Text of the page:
I want to talk to you now about the finer points between an amateur writer compared to a professional.
I’ll use a term that describes the difference between the two. I call it “smoothing.” Smoothing can make a novel enjoyable to read compared to one that is not. The storyline can be completely the same, but one that has not been smoothed makes the reader stumble through what you have written, compared to one that is read enjoyably.
Just what is smoothing? Smoothing is the process of going through your manuscript and adding (or sometimes subtracting) essential words that smooth the way each sentence is read.
I sometimes help new writers smooth their manuscripts (when I have the extra time to do so). It can be very time-consuming and somewhat stressful, because no writer, new or old, wants to be shown that their manuscripts are not as good as they thought.
Again, let me stress that many of these manuscripts had superb plot lines and were told in a very interesting way, but they were rough around the edges, so to speak. Unfortunately, they are the sentences and paragraphs that make up the structure of the story.
Sometimes it isn’t so much that they are rough, as that the author-to-be doesn’t really have an understanding of the English language. When I say they don’t have an understanding of the English language, I don’t mean pronoun versus noun, etc. I mean that they used inappropriate words to try to convey their meaning.
Oftentimes it’s because they seem to have a hang-up on certain words, and no matter how they try, they continue to use these words in an incorrect manner.
One of my students was a superb storyteller, and one of the things that she wanted to do was publish a novel. She succeeded in publishing three novels before she unfortunately passed away from cancer. I have no doubts that if this student had lived, she would have been a household name.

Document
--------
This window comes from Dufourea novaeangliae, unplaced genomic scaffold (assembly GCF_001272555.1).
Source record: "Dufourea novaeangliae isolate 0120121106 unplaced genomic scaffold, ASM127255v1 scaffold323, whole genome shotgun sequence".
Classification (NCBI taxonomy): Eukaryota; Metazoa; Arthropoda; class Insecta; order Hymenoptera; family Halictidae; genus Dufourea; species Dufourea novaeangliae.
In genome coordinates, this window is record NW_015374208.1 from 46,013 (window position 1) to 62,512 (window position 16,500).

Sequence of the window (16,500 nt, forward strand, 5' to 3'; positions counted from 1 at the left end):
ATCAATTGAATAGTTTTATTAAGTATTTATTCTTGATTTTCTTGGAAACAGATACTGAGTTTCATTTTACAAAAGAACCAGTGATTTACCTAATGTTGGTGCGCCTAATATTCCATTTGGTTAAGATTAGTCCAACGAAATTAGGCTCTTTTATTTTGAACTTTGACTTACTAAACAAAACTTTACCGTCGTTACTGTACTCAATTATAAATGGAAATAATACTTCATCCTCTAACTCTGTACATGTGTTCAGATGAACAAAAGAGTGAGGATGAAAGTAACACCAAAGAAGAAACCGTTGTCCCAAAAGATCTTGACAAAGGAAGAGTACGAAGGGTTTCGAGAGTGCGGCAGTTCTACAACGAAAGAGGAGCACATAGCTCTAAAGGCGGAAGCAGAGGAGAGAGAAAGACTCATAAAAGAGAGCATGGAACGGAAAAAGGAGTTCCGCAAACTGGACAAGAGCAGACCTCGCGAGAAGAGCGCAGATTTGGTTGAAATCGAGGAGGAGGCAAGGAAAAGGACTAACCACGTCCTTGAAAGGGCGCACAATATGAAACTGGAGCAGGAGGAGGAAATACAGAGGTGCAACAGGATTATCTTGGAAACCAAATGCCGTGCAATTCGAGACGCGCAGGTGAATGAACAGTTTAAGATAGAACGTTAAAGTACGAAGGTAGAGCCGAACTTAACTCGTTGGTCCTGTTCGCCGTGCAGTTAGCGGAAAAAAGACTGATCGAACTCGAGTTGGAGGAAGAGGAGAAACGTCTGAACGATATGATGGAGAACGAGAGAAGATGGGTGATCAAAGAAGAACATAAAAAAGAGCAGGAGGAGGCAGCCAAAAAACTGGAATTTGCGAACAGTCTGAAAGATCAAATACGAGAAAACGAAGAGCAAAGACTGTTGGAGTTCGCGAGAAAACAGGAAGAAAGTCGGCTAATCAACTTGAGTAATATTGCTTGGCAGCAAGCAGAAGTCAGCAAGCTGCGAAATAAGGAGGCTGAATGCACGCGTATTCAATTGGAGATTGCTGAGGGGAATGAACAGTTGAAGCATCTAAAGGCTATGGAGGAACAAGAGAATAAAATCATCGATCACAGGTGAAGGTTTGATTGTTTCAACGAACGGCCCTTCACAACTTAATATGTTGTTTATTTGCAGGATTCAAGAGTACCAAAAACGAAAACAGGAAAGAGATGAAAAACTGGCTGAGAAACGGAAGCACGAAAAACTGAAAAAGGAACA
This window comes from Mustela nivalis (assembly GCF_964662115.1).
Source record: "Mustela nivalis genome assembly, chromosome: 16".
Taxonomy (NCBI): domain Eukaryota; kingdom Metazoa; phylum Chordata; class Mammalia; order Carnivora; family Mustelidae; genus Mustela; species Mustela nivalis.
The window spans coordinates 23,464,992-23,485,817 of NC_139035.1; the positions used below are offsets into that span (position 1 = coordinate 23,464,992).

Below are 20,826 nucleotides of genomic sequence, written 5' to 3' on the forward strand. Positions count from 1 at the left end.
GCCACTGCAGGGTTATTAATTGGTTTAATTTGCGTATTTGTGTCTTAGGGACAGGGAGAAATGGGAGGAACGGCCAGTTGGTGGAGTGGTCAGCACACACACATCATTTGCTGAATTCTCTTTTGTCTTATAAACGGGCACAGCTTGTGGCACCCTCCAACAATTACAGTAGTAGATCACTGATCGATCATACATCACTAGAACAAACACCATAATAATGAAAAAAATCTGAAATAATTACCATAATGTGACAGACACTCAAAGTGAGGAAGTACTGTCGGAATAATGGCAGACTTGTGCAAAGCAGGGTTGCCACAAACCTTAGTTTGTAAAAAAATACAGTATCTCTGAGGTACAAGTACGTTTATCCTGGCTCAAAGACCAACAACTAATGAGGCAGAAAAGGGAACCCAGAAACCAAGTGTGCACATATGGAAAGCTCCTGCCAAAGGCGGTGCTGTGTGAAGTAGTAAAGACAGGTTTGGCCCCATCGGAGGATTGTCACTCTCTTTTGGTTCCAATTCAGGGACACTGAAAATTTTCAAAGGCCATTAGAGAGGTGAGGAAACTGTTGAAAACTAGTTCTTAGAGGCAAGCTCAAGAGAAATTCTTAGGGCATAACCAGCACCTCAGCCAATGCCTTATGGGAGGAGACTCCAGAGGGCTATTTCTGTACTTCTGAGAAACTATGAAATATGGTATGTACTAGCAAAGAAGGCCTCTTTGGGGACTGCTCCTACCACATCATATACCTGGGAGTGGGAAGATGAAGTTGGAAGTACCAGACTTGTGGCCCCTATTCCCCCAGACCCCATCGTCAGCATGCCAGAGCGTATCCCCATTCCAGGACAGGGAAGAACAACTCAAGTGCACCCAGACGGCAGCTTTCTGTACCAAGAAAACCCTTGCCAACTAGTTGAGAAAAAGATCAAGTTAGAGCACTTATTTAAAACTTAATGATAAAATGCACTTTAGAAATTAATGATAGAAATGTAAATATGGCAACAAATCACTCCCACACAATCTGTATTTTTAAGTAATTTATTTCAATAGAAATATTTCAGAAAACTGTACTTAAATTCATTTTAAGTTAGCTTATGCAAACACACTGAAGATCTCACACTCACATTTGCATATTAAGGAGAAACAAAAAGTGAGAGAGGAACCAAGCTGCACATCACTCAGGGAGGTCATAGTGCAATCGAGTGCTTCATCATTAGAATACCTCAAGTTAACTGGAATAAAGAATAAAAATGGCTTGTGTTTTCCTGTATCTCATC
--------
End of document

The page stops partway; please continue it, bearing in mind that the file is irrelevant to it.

The word that she consistently had problems with was “passed.” Invariably when she wanted to say that something had passed one of her characters on the road or some other place, she always used the word “past” instead. No matter how hard she tried, at least in her first novel, that word just would not leave her alone. She, of course, corrected the manuscript before publishing, and on her second novel there were fewer instances of the little word that was obnoxious to her.
By the third novel she had conquered it and was well on her way to being a supreme storyteller. And a very professional writer. I will miss her. But such is life, and death.
To emphasize the point of smoothing your manuscript, look at various poems. If you go to different poets and read what they have written, you will find that some are easy to read. They flow in your mind. Others write with a kind of rambling structure that may get the point across that they’re trying to make, but most often are not the poems that stick in your mind, for they require too much thinking on your part.
And so it is with a novel. If your reader has to constantly stop and think about what you’re trying to say, they will soon lose interest, and when a reader loses interest in what you have written, you have failed in your duty as an author!
Always try to keep in mind that most readers read as not only a form of relaxation, but also as a way to distance themselves, if only momentarily, from the rigors and stresses of their everyday lives.
If you are familiar with the TV program that ran for a number of years by the name of “Star Trek, The Next Generation,” you remember that the starships had a recreational area called a “Holodeck.” Well, we don’t as yet have such a magnificent computer generated recreational area in our homes. Although, we do have access to the next best thing. We just have to put the details together in our minds.
And, if you haven’t already figured it out, it’s called a novel!